Lazy Summer Compiled by Chris Coco (2010)

4th August 2010

[description]Lazy Summer – A compilation by Chris Coco – out now on Cool D:Vision Records. What to play for this oh so special day? Well, if it’s that lazy summer feeling, that time stretching, super relaxing, everything is fine feeling that you are after, then the choice is simple. [/description]




Acoustic Chill – Compiled by Chris Coco (2009)

3rd August 2010

[description]Compiled by Chris Coco – relax and chill.[/description]



Sunday Service

2nd August 2010

The beginning of August is sweaty and steamy and overcast, aircon weather, jittery flying ant days. I’m taking the Overgroud, over the river and way out west, for a rehearsal for Mavis in East Acton. The show is next Sunday and I am as nervous as those ants, suddenly sprouting wings and learning to fly.

A little lost in the trading estate I am looking for signs to get me there.

Do I take the stairs and go through door 10D for Pleasure?

Or stay outside with the angels?

Feel Free Live Good – Out Now

2nd August 2010

Feel Free Live Good is the new album from Chris Coco, out now on Big Chill Recordings.

Get your CD from Rough Trade shops

Here is his presentation of the key tracks from the new release.


Chris Coco – Feel Free Live Good Chris Coco – Summertime Chris Coco – My Beach House Chris Coco – Butterfly Heart Chris Coco – 8808 Chris Coco – Anonymiser Chris Coco – City Knows Your Name Chris Coco – Washing Machine Chris Coco – Fizz Chris Coco – Beards Of Paradise Chris Coco – Riviera Chris Coco – Fragile Beauty

Field Day

31st July 2010

A little field can grow good corn says the screen print art slogan on the twirly washing line in the village fete field. East London’s coolest boys and girls sit on bails of hay in their colourful plastic shades and short jeans, discussing the day’s timetable and whether to enter the boys vs girls tug of war or go for a cup cake and a cup of tea in the Independent tent.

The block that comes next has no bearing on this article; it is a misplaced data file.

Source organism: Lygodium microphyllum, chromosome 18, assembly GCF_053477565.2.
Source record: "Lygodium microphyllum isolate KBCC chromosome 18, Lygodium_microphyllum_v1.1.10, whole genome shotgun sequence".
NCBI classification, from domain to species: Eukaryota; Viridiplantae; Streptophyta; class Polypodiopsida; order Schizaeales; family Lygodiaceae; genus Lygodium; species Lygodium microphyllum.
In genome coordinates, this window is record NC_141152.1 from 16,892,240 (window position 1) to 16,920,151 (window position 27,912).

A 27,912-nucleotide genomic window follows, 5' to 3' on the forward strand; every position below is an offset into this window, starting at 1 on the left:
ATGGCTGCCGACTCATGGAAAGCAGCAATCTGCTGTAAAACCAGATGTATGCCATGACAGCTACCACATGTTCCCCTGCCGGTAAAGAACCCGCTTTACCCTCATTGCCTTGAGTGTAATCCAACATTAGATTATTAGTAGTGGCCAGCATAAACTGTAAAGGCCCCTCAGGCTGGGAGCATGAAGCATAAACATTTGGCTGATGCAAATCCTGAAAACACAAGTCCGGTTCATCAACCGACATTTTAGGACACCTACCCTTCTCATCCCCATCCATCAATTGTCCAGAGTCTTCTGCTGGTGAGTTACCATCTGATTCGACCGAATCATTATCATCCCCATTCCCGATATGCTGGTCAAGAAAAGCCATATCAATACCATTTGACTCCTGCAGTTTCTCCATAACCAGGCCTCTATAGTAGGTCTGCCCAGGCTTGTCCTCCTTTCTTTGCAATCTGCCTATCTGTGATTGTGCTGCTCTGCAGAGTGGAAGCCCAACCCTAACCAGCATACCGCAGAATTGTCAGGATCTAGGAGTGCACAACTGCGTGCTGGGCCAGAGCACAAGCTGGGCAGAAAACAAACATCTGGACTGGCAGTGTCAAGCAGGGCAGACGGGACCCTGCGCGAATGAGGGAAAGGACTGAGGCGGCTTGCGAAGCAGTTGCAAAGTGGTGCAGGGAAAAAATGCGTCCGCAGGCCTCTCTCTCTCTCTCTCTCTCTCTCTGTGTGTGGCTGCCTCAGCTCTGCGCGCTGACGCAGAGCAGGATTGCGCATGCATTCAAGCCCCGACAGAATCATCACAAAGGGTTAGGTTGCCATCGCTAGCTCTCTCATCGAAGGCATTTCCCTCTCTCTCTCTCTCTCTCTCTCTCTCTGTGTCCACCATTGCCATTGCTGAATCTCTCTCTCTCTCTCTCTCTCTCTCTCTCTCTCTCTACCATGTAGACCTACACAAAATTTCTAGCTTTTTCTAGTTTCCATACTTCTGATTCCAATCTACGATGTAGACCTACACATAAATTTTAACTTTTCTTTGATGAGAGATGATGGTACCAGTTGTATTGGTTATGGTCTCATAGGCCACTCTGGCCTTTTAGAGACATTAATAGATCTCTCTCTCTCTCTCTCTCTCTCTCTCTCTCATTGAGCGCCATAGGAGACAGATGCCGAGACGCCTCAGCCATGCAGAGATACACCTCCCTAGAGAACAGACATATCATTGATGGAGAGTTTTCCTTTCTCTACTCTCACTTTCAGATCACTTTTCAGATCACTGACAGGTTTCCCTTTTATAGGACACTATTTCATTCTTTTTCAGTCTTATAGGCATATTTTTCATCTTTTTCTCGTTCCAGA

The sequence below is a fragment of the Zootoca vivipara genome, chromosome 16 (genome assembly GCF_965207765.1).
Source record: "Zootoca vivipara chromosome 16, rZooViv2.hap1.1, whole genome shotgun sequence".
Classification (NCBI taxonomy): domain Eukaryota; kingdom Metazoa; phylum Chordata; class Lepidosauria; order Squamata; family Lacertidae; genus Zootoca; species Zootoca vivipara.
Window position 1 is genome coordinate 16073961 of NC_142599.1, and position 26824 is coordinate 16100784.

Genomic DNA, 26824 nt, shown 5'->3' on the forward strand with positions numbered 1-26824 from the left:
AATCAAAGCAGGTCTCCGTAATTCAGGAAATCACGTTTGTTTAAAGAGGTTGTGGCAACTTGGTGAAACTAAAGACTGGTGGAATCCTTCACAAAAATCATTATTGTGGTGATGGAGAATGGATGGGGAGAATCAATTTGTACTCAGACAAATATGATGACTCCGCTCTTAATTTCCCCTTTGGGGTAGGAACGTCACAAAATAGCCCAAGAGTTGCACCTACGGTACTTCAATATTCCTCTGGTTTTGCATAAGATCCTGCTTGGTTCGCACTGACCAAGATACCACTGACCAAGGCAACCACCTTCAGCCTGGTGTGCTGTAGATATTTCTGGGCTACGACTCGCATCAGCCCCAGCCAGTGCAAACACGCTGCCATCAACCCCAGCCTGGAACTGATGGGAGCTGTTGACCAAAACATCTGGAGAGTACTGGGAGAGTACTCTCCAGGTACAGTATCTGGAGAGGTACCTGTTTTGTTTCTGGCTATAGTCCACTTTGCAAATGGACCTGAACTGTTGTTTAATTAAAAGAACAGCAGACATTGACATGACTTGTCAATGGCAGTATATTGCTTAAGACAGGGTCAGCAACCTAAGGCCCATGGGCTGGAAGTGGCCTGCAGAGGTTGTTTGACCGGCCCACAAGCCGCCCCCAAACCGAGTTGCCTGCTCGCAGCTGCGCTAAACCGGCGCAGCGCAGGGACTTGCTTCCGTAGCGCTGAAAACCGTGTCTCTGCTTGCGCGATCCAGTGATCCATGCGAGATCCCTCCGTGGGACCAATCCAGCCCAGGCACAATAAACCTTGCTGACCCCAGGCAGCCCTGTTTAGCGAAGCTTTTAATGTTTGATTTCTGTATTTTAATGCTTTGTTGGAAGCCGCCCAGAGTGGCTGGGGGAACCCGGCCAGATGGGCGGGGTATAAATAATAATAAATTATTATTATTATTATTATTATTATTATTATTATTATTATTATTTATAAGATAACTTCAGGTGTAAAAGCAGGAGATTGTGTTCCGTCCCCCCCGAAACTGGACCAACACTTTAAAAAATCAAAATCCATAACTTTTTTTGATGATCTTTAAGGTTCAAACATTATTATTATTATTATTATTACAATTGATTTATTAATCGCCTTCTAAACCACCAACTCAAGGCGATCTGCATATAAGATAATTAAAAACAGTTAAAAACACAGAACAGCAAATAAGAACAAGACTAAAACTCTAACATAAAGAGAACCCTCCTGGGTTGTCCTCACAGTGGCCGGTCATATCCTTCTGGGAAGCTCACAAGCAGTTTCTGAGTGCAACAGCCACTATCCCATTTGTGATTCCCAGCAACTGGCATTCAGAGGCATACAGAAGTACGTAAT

This is Field Day, a day festival in a park, not a field, with enough nerdy twiddles and thoughtful young men to fill a trainspotter’s little red book to overflowing.

Actually, the crowd in Victoria Park are less nerdy than expected, the sun is out, intermittently, the shades are on and the day ahead looks fabulous so most crack open a can, spark up and get on with the traditional festival pursuits of wandering from one big to tent to another in search of the next thrill, phoning mates to find out if they are having a better time than you and taking pictures of each other making shapes with that distinctive photo face that only ever comes out when there’s a lens pointed at it.

On to the music and the highlights for me were, in order of strength of emotional impact:

Atlas Sound in the Adventures In The Beetroot Field tent, one man, a guitar and a box of pedals making an extraordinary sound with delay and layers of beats and vocals. He’s long and gangly and incredibly geeky but the voice is beautiful and the looped vocals hit home – what do you want to be when you grow up?

Caribou, on the main stage, perhaps not as powerful as expected, losing the impact of the album by playing with a quite traditional live line-up, drum, bass, guitar, keyboards; a little lost in the bright sunlight on the big stage without a band front man to take the focus of all those eyes; but redeemed by a stellar version of Sun, surely the tune of the summer.

Phoenix, on the main stage, so tight, so tuneful, a proper band for a festival, being brave and playing everything from the last album.

The Fall, Mark E Smith owning the stage, with total disdain for the audience and his band, turning down the guitarist half way through a song, looking like the scary, angry old man he has always sounded like, he’s still got that edgy energy and twisted verve that characterised music of the late 70s, and so much character and personality. Love them or hate them The Fall are unmistakable, the dude is a legend and it’s great to have seen an incarnation of his band. Silver Apples, one man and some crazy synths, like some crackpot professor doing karaoke in a parallel universe, it’s crazy and compelling.

Ramadanman on the main stage, even though he was too quiet and hidden in the corner.

And some boys with hoodies and laptops and some others with decks, arms aloft, doing what DJs do. Some we’re good, some not so good. Many hard to distinguish without a programme to hand. Overall though, the Field Day was a real winner, sun, dust, great music, friendly folk; I’ll definitely be doing this one again.